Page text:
When news first broke that the new 2017 Ford GT road car would use the same 3.5-liter EcoBoost engine that was race-honed by the Ford EcoBoost/Riley Daytona Prototype in IMSA, we were overcome with two emotions.
The first of these was shock, as-in “Why does the new Ford GT not have a V8?” The second was excitement, as-in “Ford is putting a proven, race-honed engine into a road car? Sweet.”
Now that there is a brand new Ford GT race car, based on the road car first unveiled at the 2015 Detroit Auto Show, Automobile Magazine is asking the right question: Is this Ford GT racer a cheater car? In other words, has the 2017 Ford GT only been introduced to meet homologation rules so that the same EcoBoost engine can enter into a lower IMSA class?
Remember: the Ford EcoBoost/Riley DP competes in the top-spec Prototype IMSA class. Now, the same engine is also running with the lower GT Le Mans class in the Ford GT race cars, which could give it a distinct leg-up – although so-far, teething issues have kept that advantage from materializing.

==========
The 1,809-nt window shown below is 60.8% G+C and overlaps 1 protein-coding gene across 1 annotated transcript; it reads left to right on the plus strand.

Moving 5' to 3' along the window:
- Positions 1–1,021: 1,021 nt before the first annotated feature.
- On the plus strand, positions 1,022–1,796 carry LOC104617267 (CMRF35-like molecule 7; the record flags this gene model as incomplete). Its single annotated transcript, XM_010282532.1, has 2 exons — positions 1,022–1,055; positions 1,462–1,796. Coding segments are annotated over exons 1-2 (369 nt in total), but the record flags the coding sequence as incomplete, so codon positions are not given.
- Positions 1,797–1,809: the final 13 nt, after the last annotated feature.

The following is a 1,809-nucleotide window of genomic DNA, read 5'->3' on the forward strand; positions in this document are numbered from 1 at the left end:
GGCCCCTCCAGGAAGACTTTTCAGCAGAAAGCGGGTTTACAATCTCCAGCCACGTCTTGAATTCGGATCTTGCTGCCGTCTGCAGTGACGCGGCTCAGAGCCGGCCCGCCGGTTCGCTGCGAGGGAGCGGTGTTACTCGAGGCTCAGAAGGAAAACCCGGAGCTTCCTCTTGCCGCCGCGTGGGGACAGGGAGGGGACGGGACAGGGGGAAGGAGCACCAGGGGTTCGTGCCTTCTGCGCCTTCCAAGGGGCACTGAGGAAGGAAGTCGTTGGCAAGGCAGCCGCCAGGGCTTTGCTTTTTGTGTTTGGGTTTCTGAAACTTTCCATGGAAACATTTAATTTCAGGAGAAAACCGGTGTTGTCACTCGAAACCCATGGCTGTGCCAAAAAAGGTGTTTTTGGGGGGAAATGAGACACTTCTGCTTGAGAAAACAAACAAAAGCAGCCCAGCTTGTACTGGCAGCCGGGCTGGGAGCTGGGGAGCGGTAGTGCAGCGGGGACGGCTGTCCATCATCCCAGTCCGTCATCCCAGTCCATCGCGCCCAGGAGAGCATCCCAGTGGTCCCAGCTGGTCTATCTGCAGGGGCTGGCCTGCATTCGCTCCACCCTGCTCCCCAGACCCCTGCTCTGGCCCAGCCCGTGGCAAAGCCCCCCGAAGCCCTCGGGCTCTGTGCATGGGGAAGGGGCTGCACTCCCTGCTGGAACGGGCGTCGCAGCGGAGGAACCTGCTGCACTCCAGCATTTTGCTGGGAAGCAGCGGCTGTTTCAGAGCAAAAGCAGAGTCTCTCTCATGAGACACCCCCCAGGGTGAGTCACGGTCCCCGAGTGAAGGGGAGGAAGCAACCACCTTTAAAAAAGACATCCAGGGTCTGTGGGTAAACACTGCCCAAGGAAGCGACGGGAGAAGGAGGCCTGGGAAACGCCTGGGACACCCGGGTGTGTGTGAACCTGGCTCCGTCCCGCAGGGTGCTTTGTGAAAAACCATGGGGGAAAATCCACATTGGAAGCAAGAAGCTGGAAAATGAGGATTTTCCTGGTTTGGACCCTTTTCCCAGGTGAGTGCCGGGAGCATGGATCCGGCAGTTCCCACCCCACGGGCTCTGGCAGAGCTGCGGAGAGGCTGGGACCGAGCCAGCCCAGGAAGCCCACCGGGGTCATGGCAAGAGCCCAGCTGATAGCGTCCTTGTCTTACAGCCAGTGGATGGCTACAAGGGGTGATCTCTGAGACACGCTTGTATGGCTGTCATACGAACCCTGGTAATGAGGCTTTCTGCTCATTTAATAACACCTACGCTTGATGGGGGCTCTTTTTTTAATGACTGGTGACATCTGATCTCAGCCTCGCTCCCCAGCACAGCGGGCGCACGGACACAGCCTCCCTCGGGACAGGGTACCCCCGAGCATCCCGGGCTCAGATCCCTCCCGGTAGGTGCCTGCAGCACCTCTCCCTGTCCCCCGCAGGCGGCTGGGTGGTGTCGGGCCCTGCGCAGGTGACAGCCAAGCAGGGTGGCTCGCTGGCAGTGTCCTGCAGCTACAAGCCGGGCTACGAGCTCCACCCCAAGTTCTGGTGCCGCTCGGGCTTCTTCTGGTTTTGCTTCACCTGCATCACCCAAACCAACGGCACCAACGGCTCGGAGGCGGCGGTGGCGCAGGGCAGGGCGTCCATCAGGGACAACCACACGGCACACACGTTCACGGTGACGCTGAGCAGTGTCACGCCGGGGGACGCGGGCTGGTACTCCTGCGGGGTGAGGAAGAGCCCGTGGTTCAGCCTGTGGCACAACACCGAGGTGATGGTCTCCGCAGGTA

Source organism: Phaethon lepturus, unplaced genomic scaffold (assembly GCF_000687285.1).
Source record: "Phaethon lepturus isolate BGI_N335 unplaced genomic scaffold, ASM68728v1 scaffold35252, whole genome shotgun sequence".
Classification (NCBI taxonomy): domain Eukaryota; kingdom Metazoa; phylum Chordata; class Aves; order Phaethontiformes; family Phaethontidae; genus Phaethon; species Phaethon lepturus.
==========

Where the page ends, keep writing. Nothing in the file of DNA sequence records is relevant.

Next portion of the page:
Automobile‘s Marc Nordeloos writes: “The rumored $400,000 price is much higher than the road versions of the competition’s entries while the production numbers of the Ford are lower…” He proceeds to point out that competition cars from Porsche, Chevrolet, Ferrari, BMW, and Aston Martin are based on “road cars that are [more] easily available from your local dealer and are substantially less expensive than the upcoming Ford GT road car.”
It’s food for thought, to be sure. Perhaps Ford got so utterly swept away by the thought of a triumphant return to endurance racing on the 50th anniversary of the GT40’s 1966 Le Mans sweep that it put a ringer out onto the track, before it had undergone the requisite teething period. Or, perhaps the factory-backed Chip Ganassi team will learn quick, and work the kinks out in time for a strong 24 Hours of Le Mans showing.
Either way, Ford’s 3.5-liter EcoBoost found a clever way to work itself into a lower-tier race car.